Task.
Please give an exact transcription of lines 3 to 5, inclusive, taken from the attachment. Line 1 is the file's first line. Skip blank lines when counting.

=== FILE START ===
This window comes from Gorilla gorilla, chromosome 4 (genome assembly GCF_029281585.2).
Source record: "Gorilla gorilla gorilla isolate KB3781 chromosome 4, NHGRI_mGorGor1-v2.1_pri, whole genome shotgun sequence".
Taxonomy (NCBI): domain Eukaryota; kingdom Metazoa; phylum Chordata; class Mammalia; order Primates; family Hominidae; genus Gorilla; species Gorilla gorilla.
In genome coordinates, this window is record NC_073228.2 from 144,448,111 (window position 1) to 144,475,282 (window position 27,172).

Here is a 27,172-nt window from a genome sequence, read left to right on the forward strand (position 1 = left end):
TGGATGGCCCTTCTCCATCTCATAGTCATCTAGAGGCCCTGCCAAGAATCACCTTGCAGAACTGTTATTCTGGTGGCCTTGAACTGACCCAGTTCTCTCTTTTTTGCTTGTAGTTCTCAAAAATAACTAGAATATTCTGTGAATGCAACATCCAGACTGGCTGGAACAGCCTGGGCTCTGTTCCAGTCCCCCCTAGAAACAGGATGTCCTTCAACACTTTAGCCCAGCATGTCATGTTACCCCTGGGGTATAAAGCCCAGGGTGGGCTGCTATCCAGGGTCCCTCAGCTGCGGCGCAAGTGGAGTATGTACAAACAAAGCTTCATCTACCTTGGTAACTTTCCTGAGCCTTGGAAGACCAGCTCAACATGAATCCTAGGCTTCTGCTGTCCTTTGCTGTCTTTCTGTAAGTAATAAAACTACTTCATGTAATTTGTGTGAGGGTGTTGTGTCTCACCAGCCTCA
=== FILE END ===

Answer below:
Taxonomy (NCBI): domain Eukaryota; kingdom Metazoa; phylum Chordata; class Mammalia; order Primates; family Hominidae; genus Gorilla; species Gorilla gorilla.
In genome coordinates, this window is record NC_073228.2 from 144,448,111 (window position 1) to 144,475,282 (window position 27,172).

Here is a 27,172-nt window from a genome sequence, read left to right on the forward strand (position 1 = left end):